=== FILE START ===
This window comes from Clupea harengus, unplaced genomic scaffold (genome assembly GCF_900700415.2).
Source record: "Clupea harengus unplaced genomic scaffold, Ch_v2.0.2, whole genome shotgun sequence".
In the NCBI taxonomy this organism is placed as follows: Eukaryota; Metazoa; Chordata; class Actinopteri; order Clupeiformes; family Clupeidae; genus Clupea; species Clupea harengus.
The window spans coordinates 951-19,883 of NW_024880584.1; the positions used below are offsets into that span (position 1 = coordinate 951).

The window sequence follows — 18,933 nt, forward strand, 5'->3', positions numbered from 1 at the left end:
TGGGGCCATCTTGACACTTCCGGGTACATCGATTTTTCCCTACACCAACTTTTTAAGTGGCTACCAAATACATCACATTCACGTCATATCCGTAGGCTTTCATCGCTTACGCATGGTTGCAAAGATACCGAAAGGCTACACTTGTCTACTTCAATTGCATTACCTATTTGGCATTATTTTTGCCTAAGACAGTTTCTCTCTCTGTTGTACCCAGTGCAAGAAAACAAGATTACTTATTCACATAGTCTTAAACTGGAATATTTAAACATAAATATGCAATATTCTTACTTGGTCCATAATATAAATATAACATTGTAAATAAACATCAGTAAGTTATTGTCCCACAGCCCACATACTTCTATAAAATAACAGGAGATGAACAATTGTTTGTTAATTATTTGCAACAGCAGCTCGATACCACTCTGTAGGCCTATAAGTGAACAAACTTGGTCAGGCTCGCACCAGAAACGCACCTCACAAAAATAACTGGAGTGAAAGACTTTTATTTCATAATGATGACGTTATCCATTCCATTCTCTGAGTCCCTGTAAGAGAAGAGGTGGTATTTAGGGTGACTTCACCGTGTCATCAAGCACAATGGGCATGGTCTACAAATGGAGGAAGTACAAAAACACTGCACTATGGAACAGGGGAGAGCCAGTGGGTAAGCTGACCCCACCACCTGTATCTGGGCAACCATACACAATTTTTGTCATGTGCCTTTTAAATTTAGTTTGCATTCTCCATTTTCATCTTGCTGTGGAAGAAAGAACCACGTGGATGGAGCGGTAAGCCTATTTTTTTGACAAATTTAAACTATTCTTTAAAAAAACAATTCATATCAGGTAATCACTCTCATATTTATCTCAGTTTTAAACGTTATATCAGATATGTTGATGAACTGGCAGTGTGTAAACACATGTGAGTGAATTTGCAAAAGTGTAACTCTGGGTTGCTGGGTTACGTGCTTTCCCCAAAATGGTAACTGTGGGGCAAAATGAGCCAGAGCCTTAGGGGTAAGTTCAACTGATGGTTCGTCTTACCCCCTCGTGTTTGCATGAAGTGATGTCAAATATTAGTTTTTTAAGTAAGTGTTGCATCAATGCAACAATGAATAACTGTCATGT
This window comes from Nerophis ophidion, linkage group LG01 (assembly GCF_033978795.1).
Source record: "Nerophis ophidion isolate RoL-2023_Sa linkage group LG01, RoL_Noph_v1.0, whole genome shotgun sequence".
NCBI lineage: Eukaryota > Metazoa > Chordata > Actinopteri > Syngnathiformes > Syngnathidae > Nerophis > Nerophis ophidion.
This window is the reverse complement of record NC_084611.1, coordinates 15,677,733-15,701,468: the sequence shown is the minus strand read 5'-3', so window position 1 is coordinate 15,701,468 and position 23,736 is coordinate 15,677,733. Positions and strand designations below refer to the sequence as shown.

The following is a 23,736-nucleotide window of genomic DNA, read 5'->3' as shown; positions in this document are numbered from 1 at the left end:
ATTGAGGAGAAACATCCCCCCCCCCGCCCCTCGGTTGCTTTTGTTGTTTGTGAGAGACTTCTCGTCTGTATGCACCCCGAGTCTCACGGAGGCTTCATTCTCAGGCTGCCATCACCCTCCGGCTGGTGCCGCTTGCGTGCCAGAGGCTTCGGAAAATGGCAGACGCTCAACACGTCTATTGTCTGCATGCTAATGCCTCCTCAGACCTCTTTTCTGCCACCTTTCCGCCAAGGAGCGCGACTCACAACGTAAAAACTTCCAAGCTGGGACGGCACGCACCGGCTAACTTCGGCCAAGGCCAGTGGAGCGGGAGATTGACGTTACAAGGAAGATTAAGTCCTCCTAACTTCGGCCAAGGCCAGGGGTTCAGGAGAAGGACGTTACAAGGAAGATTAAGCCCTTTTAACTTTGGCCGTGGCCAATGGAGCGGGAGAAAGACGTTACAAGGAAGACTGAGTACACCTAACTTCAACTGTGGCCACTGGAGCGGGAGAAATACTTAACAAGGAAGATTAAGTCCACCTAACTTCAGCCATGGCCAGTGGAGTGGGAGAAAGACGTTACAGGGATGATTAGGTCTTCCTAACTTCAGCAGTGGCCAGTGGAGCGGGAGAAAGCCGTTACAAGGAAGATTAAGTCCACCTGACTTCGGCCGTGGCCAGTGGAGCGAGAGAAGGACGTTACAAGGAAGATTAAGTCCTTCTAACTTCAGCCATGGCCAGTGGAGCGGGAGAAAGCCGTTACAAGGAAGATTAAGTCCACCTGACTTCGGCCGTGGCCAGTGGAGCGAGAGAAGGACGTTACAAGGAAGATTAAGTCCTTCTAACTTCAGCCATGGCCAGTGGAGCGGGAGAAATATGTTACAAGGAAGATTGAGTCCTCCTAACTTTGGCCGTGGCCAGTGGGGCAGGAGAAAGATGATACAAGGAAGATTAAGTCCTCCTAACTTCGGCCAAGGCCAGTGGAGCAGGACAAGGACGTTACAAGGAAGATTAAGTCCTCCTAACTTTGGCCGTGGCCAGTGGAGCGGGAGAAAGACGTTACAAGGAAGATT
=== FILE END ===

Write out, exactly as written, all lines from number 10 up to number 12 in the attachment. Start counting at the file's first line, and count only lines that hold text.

This window is the reverse complement of record NC_084611.1, coordinates 15,677,733-15,701,468: the sequence shown is the minus strand read 5'-3', so window position 1 is coordinate 15,701,468 and position 23,736 is coordinate 15,677,733. Positions and strand designations below refer to the sequence as shown.

The following is a 23,736-nucleotide window of genomic DNA, read 5'->3' as shown; positions in this document are numbered from 1 at the left end:
ATTGAGGAGAAACATCCCCCCCCCCGCCCCTCGGTTGCTTTTGTTGTTTGTGAGAGACTTCTCGTCTGTATGCACCCCGAGTCTCACGGAGGCTTCATTCTCAGGCTGCCATCACCCTCCGGCTGGTGCCGCTTGCGTGCCAGAGGCTTCGGAAAATGGCAGACGCTCAACACGTCTATTGTCTGCATGCTAATGCCTCCTCAGACCTCTTTTCTGCCACCTTTCCGCCAAGGAGCGCGACTCACAACGTAAAAACTTCCAAGCTGGGACGGCACGCACCGGCTAACTTCGGCCAAGGCCAGTGGAGCGGGAGATTGACGTTACAAGGAAGATTAAGTCCTCCTAACTTCGGCCAAGGCCAGGGGTTCAGGAGAAGGACGTTACAAGGAAGATTAAGCCCTTTTAACTTTGGCCGTGGCCAATGGAGCGGGAGAAAGACGTTACAAGGAAGACTGAGTACACCTAACTTCAACTGTGGCCACTGGAGCGGGAGAAATACTTAACAAGGAAGATTAAGTCCACCTAACTTCAGCCATGGCCAGTGGAGTGGGAGAAAGACGTTACAGGGATGATTAGGTCTTCCTAACTTCAGCAGTGGCCAGTGGAGCGGGAGAAAGCCGTTACAAGGAAGATTAAGTCCACCTGACTTCGGCCGTGGCCAGTGGAGCGAGAGAAGGACGTTACAAGGAAGATTAAGTCCTTCTAACTTCAGCCATGGCCAGTGGAGCGGGAGAAAGCCGTTACAAGGAAGATTAAGTCCACCTGACTTCGGCCGTGGCCAGTGGAGCGAGAGAAGGACGTTACAAGGAAGATTAAGTCCTTCTAACTTCAGCCATGGCCAGTGGAGCGGGAGAAATATGTTACAAGGAAGATTGAGTCCTCCTAACTTTGGCCGTGGCCAGTGGGGCAGGAGAAAGATGATACAAGGAAGATTAAGTCCTCCTAACTTCGGCCAAGGCCAGTGGAGCAGGACAAGGACGTTACAAGGAAGATTAAGTCCTCCTAACTTTGGCCGTGGCCAGTGGAGCGGGAGAAAGACGTTACAAGGAAGATT